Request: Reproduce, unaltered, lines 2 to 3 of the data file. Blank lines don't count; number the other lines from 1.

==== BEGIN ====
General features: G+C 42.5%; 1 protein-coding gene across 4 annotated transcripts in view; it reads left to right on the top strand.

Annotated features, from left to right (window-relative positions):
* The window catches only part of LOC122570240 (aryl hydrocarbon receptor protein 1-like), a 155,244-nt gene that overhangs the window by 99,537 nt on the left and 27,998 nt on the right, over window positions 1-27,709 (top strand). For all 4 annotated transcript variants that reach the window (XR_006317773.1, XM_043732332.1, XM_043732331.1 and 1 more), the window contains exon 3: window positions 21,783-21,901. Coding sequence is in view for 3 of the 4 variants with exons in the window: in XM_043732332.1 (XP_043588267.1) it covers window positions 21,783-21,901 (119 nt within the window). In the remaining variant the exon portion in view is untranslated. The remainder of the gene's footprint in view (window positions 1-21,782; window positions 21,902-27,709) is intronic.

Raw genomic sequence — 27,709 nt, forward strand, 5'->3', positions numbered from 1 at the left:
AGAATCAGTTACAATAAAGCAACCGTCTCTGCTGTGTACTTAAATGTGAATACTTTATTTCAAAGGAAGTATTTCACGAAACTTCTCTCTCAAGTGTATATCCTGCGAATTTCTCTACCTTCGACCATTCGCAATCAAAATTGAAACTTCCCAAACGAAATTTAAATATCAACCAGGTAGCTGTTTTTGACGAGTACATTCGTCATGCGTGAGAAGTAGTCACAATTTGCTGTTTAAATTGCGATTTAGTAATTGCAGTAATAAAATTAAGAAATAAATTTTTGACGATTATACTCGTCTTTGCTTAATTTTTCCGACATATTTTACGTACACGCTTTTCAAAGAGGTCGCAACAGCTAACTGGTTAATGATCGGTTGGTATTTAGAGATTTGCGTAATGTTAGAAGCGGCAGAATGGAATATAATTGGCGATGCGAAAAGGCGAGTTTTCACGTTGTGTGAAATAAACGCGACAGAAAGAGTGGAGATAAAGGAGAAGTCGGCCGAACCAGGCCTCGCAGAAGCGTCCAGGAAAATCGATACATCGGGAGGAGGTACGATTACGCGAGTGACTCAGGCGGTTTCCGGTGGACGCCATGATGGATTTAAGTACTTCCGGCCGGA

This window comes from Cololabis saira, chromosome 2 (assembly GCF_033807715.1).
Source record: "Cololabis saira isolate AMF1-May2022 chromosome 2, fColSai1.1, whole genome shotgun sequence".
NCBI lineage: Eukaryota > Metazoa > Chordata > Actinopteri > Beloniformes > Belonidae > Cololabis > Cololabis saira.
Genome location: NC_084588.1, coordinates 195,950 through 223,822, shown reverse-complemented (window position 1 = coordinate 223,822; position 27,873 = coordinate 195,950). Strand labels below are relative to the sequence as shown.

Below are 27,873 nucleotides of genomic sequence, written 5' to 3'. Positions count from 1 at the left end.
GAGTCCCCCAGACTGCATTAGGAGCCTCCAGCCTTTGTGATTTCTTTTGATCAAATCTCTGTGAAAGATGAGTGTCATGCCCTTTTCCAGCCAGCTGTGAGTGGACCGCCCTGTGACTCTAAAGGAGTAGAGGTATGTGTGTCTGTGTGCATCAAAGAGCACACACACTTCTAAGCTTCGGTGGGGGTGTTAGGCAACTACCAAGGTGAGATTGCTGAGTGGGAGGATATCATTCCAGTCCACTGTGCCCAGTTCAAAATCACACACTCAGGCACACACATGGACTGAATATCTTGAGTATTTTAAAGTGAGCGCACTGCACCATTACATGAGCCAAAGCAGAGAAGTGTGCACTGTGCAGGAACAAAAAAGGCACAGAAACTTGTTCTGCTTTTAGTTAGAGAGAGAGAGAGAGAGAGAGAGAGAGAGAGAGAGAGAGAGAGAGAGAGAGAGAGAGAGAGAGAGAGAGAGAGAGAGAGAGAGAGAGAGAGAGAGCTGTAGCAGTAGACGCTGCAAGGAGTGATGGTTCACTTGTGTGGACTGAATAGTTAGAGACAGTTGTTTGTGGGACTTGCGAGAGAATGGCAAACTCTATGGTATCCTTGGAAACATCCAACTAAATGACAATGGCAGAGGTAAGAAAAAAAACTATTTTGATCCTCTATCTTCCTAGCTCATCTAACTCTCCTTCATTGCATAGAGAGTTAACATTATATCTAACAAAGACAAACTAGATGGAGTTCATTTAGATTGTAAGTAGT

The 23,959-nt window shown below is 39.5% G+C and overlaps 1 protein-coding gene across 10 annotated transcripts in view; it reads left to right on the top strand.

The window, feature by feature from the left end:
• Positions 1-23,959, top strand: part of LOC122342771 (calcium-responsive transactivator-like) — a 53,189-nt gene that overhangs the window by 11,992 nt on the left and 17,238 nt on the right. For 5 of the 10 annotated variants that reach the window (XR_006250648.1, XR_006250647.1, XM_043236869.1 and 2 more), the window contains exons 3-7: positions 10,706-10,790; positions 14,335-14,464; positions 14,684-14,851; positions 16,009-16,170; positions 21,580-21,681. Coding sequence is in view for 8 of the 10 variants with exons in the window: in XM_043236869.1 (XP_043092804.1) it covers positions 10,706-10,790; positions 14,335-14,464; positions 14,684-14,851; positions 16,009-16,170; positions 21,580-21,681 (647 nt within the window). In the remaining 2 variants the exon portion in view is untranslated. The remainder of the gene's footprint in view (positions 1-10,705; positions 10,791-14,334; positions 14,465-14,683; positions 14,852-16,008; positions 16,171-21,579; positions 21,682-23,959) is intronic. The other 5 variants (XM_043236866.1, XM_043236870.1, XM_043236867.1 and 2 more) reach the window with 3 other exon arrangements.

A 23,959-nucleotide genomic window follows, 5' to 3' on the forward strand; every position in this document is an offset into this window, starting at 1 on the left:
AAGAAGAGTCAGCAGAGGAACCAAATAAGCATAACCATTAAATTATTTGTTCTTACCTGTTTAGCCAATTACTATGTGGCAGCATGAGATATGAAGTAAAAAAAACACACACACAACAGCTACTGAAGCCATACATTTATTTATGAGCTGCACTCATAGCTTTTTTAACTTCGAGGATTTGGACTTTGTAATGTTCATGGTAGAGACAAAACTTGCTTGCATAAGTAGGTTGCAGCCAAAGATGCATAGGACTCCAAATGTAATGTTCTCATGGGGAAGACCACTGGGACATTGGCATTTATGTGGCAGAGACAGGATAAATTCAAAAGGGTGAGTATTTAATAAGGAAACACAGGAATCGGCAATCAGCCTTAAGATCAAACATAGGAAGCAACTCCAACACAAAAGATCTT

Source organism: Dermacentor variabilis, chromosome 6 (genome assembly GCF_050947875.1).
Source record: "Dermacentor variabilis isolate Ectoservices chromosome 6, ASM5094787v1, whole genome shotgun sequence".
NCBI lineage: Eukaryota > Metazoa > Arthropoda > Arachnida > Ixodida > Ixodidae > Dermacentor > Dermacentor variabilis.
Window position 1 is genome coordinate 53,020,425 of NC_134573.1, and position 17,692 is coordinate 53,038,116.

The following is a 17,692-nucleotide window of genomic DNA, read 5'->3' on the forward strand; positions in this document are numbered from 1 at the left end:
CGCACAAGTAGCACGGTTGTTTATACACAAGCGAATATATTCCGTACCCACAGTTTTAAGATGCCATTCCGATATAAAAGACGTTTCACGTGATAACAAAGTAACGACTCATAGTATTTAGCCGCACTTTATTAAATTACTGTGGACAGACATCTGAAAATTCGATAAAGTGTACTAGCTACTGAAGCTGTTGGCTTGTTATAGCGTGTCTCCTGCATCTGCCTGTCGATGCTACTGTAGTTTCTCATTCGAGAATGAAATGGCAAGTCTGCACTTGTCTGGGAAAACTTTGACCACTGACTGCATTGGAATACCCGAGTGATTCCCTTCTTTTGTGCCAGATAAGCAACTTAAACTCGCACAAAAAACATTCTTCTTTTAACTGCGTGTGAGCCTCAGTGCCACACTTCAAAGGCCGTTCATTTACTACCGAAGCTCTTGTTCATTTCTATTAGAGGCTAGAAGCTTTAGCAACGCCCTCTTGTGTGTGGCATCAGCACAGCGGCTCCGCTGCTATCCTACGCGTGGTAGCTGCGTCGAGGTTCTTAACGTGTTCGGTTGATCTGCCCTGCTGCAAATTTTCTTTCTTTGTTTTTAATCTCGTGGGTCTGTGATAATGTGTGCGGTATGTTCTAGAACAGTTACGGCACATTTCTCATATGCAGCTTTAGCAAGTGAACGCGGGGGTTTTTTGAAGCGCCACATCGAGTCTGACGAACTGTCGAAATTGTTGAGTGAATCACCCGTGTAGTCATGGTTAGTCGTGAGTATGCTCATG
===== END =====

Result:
Annotated features, from left to right (window-relative positions):
* The window catches only part of LOC122570240 (aryl hydrocarbon receptor protein 1-like), a 155,244-nt gene that overhangs the window by 99,537 nt on the left and 27,998 nt on the right, over window positions 1-27,709 (top strand). For all 4 annotated transcript variants that reach the window (XR_006317773.1, XM_043732332.1, XM_043732331.1 and 1 more), the window contains exon 3: window positions 21,783-21,901. Coding sequence is in view for 3 of the 4 variants with exons in the window: in XM_043732332.1 (XP_043588267.1) it covers window positions 21,783-21,901 (119 nt within the window). In the remaining variant the exon portion in view is untranslated. The remainder of the gene's footprint in view (window positions 1-21,782; window positions 21,902-27,709) is intronic.